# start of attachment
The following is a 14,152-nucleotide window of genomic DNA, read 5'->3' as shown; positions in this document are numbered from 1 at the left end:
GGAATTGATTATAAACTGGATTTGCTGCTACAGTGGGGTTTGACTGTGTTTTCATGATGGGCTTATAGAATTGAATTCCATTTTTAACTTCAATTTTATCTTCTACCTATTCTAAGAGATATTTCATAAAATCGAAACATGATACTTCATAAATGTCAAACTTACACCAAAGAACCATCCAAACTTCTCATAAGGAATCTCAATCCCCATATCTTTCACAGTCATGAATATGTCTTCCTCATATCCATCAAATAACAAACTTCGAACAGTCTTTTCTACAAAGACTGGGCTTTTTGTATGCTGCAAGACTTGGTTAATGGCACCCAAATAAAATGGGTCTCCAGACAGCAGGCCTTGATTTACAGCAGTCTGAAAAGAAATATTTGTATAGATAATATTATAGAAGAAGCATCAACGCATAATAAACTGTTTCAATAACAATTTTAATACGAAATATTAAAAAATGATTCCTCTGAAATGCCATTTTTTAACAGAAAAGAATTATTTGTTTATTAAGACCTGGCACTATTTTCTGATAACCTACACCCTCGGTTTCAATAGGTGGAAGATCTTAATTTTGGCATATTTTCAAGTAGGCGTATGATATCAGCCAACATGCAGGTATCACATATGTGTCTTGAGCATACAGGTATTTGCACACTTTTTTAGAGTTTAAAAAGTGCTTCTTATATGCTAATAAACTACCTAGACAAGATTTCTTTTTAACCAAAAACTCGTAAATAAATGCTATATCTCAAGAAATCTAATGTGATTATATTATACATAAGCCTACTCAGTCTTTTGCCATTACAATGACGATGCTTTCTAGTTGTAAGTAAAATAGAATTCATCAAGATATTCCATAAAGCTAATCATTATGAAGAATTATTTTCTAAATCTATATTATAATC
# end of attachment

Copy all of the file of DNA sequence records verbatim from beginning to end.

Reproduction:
The following is a 14,152-nucleotide window of genomic DNA, read 5'->3' as shown; positions in this document are numbered from 1 at the left end:
GGAATTGATTATAAACTGGATTTGCTGCTACAGTGGGGTTTGACTGTGTTTTCATGATGGGCTTATAGAATTGAATTCCATTTTTAACTTCAATTTTATCTTCTACCTATTCTAAGAGATATTTCATAAAATCGAAACATGATACTTCATAAATGTCAAACTTACACCAAAGAACCATCCAAACTTCTCATAAGGAATCTCAATCCCCATATCTTTCACAGTCATGAATATGTCTTCCTCATATCCATCAAATAACAAACTTCGAACAGTCTTTTCTACAAAGACTGGGCTTTTTGTATGCTGCAAGACTTGGTTAATGGCACCCAAATAAAATGGGTCTCCAGACAGCAGGCCTTGATTTACAGCAGTCTGAAAAGAAATATTTGTATAGATAATATTATAGAAGAAGCATCAACGCATAATAAACTGTTTCAATAACAATTTTAATACGAAATATTAAAAAATGATTCCTCTGAAATGCCATTTTTTAACAGAAAAGAATTATTTGTTTATTAAGACCTGGCACTATTTTCTGATAACCTACACCCTCGGTTTCAATAGGTGGAAGATCTTAATTTTGGCATATTTTCAAGTAGGCGTATGATATCAGCCAACATGCAGGTATCACATATGTGTCTTGAGCATACAGGTATTTGCACACTTTTTTAGAGTTTAAAAAGTGCTTCTTATATGCTAATAAACTACCTAGACAAGATTTCTTTTTAACCAAAAACTCGTAAATAAATGCTATATCTCAAGAAATCTAATGTGATTATATTATACATAAGCCTACTCAGTCTTTTGCCATTACAATGACGATGCTTTCTAGTTGTAAGTAAAATAGAATTCATCAAGATATTCCATAAAGCTAATCATTATGAAGAATTATTTTCTAAATCTATATTATAATC